David McClure Brinkley (July 10, 1920 - June 11, 2003) was an American television newscaster for NBC and later ABC. From the 1956 through 1970 he co-anchored the Huntley-Brinkley Report news show with Chet Huntley.
Brinkley was born in Wilmington, North Carolina, where he began writing for a local newspaper, the Wilmington Morning Star, while still attending New Hanover High School. He attended the University of North Carolina, Emory University, and Vanderbilt University before entering service in the United States Army. Following his discharge in 1943, he moved to Washington, DC looking for a radio job at CBS News. Instead, he took a job at NBC News and became its first White House correspondent.
1952 had seen the birth of a electronic journalism star when Walter Cronkite anchored CBS's political conventions coverage. In 1956, NBC News executives were looking for their own breakout newsbiz star. In trying to determine which one of two would make the best anchor for NBC's political convention coverage, a impasse arose. Half of NBC's news executives wanted Chet Huntley as solo anchor; the other half wanted Brinkley. According to Reuben Frank, a brainstorm happened: why not have two anchors instead of one? That insight led to Brinkley's paring with Huntley to cover the Democratic and Republican national conventions.
The match worked so well that the two took over NBC's flagship nightly newscast, with Huntley in New York and Brinkley in Washington, DC, for the newly christened Huntley-Brinkley Report. Brinkley's dry wit offset the serious tone set by Huntley, and the program proved popular with audiences turned off by the incessantly serious tone of CBS's news broadcasts of that era. The Huntley-Brinkley Report was America's most popular television newscast until it was overtaken and the end of the 1960's by the CBS Evening News, anchored by Walter Cronkite.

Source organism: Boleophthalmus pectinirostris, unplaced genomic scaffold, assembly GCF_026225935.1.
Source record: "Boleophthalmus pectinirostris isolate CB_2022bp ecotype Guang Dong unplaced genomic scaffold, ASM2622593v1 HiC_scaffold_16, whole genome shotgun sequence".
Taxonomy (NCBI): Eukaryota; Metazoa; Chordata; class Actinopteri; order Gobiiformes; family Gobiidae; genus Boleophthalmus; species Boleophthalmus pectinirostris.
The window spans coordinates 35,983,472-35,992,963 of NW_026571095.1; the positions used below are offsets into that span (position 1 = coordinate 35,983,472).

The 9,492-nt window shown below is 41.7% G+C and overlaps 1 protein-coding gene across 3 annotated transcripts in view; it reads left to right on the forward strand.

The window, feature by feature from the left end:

When Huntley retired in 1970, the show was renamed NBC Nightly News, and Brinkley co-anchored the broadcast with John Chancellor. Later, he became the program's commentator. However, the show was never as popular as it had been with Huntley. For its part, NBC attempted to launch newsmagazine shows during the 1970's with Brinkley as anchor. None of them succeeded. An unhappy Brinkley left NBC in 1981.
Almost immediately after leaving NBC, Brinkley was offered a job at ABC, where he began hosting a Sunday morning talk show, This Week with David Brinkley, which featured several correspondents and interviews with a guest newsmaker, followed by an opinionated roundtable of discussion. The format proved highly successful and soon spawned imitators.
Brinkley stepped down from This Week on November 10, 1996. He had been an electronic journalist for over 50 years and had been anchor or host of a daily or weekly national television program for just over 40 years, longer than anyone else.
The full title of Brinkley's 1995 autobiography sums up what he had seen during his legendary broadcasting career: "David Brinkley: 11 Presidents, 4 Wars, 22 Political Conventions, 1 Moon Landing, 3 Assassinations, 2,000 Weeks of News and Other Stuff on Television and 18 Years of Growing Up in North Carolina."
During his career, he won 10 Emmy Awards, three George Foster Peabody Awards and, in 1992, President George H. W. Bush awarded him the Presidential Medal of Freedom, the nation's highest civilian honor. Bush called him "the elder statesman of broadcast journalism," but Brinkley was much more humble. In an interview in 1992, he said, "Most of my life, I've simply been a reporter covering things, and writing and talking about it."
Brinkley died at the age of 82 in his home in Houston, Texas from complications from a fall.